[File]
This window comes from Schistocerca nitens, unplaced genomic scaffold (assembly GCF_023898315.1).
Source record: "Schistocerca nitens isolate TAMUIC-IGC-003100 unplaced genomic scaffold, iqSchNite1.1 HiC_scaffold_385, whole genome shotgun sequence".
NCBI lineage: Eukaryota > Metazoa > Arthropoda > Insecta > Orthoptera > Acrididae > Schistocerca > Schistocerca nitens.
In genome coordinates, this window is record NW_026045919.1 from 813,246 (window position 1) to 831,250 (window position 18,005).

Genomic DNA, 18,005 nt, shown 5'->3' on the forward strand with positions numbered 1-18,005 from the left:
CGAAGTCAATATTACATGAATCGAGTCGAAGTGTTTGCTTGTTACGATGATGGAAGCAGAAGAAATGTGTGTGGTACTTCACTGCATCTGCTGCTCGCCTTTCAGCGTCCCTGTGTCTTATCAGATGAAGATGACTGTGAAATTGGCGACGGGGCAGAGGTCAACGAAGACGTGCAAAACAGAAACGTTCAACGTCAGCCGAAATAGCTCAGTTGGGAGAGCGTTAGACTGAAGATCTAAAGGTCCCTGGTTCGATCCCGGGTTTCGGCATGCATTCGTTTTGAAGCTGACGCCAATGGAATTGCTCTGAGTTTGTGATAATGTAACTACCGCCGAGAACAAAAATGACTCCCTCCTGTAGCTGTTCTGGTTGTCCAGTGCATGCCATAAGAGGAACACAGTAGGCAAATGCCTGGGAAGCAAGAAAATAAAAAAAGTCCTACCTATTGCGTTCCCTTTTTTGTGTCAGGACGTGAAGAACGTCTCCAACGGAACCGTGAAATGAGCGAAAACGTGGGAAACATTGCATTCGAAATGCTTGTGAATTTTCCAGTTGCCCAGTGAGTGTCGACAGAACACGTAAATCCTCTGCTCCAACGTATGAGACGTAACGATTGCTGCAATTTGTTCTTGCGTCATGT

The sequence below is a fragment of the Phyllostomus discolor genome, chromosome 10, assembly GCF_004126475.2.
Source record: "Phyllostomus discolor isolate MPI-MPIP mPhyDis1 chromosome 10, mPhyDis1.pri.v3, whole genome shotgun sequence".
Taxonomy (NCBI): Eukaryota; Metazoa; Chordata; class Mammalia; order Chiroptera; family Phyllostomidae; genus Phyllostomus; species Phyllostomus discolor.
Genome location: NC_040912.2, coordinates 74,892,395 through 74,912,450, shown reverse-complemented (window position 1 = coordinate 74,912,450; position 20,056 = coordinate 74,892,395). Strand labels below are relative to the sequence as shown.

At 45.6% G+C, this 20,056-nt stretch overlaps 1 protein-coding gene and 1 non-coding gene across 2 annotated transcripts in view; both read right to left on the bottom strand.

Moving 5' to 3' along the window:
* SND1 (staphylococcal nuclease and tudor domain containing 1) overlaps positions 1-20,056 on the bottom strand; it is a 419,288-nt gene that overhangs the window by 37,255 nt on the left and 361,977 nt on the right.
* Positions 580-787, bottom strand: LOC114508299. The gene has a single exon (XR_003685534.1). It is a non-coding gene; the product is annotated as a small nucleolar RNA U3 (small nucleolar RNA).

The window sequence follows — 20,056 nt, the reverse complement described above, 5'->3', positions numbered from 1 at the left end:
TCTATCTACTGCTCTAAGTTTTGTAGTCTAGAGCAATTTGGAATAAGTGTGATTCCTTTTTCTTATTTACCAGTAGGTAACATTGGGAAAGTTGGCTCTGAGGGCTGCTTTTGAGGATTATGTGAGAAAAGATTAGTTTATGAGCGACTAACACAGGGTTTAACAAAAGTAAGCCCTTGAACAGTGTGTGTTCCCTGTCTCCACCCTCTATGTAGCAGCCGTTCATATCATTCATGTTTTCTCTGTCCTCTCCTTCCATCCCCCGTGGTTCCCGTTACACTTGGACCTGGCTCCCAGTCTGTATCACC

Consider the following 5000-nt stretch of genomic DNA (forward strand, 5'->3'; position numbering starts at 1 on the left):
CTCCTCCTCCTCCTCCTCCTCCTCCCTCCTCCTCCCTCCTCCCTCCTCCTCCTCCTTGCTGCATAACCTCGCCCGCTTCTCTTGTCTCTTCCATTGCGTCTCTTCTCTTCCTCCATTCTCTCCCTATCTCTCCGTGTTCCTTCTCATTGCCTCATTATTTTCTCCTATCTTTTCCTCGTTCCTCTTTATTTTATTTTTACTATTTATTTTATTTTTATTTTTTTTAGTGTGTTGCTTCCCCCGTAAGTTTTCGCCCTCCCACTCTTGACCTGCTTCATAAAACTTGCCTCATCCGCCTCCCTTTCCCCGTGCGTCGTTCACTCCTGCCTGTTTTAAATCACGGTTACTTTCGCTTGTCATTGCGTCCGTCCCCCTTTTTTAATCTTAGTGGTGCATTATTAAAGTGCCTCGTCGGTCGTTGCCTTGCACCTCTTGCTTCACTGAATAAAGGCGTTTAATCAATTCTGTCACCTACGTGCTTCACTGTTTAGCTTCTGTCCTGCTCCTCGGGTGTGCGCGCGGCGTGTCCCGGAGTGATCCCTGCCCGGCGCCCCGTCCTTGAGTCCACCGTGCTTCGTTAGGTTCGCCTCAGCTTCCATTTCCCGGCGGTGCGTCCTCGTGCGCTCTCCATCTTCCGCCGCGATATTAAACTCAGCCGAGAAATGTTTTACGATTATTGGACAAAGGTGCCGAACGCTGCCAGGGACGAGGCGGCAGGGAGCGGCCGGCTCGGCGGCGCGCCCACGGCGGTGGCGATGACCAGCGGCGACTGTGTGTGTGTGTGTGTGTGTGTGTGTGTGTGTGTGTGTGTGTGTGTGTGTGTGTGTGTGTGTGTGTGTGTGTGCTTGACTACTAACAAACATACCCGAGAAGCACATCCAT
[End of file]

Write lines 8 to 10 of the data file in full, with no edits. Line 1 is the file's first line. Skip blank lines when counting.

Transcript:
Source record: "Phyllostomus discolor isolate MPI-MPIP mPhyDis1 chromosome 10, mPhyDis1.pri.v3, whole genome shotgun sequence".
Taxonomy (NCBI): Eukaryota; Metazoa; Chordata; class Mammalia; order Chiroptera; family Phyllostomidae; genus Phyllostomus; species Phyllostomus discolor.
Genome location: NC_040912.2, coordinates 74,892,395 through 74,912,450, shown reverse-complemented (window position 1 = coordinate 74,912,450; position 20,056 = coordinate 74,892,395). Strand labels below are relative to the sequence as shown.